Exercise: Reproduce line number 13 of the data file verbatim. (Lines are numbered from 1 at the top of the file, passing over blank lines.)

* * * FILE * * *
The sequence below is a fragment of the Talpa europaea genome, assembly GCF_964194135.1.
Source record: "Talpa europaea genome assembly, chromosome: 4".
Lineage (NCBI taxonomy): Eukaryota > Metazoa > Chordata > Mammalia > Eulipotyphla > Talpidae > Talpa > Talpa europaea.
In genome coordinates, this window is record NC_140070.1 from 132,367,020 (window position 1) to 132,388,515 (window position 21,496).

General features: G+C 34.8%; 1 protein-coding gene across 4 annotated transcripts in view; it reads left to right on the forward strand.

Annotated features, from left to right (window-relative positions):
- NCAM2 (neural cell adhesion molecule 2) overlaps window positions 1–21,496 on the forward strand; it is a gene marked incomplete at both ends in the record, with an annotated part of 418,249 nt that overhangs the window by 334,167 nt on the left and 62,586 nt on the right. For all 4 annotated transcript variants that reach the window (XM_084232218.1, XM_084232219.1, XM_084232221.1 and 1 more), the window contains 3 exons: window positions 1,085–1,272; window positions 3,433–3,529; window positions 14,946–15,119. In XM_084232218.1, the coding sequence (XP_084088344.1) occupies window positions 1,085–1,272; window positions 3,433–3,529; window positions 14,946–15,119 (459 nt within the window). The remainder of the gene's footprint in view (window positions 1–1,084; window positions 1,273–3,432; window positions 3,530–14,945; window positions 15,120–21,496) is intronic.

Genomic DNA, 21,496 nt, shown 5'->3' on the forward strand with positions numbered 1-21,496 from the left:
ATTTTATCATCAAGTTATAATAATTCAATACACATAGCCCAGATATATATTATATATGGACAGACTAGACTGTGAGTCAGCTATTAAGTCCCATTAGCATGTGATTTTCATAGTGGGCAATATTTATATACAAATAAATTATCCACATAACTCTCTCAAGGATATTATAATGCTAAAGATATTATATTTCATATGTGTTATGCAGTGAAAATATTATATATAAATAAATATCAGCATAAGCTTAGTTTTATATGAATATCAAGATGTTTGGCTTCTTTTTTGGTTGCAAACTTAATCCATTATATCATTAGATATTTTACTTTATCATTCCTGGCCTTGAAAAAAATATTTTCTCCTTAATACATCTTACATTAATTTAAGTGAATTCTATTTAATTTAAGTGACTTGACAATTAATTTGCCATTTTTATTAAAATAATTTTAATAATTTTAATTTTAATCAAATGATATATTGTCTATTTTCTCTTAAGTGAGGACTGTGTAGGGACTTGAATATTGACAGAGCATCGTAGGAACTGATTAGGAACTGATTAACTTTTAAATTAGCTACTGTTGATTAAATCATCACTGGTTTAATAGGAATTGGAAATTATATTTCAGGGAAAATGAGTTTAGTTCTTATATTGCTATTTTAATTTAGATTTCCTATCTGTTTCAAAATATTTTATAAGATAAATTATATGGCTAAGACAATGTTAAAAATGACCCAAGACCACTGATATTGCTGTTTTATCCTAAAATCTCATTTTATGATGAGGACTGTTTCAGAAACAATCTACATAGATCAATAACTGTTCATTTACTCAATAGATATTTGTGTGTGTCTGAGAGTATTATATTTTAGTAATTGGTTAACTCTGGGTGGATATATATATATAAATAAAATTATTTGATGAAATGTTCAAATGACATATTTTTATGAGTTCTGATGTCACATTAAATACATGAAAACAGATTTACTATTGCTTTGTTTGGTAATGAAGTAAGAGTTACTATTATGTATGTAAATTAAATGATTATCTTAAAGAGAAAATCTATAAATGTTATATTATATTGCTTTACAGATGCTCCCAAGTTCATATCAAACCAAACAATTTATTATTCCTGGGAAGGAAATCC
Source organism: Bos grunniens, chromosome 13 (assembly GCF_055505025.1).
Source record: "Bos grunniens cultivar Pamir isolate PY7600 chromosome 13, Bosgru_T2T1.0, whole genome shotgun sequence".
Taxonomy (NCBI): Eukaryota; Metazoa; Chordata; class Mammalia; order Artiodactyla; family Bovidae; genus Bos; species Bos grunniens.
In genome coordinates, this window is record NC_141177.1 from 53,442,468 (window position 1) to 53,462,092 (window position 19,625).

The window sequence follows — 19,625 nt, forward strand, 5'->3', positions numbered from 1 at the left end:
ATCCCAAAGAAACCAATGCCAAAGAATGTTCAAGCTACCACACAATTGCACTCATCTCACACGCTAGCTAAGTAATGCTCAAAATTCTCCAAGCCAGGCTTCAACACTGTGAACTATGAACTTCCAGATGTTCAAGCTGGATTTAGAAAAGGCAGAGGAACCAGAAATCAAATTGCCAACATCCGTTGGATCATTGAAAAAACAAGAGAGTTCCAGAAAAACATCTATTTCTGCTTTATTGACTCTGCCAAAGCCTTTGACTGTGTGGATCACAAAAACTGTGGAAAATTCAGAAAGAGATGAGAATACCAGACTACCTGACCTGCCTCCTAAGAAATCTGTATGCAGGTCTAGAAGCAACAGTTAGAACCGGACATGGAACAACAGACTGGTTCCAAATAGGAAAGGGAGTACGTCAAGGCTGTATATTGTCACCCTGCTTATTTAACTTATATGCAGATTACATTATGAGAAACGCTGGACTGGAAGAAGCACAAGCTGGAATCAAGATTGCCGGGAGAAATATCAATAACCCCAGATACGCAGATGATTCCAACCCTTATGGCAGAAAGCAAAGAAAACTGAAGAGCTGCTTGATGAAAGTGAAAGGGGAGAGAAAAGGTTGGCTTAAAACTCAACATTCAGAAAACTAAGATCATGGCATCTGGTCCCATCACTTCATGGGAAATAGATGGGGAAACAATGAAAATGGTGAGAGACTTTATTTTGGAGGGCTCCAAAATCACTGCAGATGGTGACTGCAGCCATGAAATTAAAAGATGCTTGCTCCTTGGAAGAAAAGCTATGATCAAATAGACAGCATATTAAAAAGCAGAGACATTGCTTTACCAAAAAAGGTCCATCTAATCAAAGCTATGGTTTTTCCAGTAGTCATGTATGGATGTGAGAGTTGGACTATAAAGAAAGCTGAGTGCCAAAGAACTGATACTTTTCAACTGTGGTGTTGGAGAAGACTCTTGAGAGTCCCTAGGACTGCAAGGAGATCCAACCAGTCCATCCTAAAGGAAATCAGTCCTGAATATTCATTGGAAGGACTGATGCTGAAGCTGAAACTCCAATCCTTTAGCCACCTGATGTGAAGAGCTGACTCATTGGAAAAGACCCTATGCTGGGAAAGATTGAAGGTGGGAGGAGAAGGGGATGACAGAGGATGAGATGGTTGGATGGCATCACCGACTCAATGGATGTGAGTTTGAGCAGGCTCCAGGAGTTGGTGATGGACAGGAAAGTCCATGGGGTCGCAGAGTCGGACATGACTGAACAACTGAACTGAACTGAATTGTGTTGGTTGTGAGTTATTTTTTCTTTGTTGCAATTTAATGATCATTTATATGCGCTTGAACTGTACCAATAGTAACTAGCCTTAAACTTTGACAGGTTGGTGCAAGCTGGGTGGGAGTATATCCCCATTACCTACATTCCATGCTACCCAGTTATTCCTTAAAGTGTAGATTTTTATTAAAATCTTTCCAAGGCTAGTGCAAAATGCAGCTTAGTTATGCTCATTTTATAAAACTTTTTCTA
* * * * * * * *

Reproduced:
In genome coordinates, this window is record NC_141177.1 from 53,442,468 (window position 1) to 53,462,092 (window position 19,625).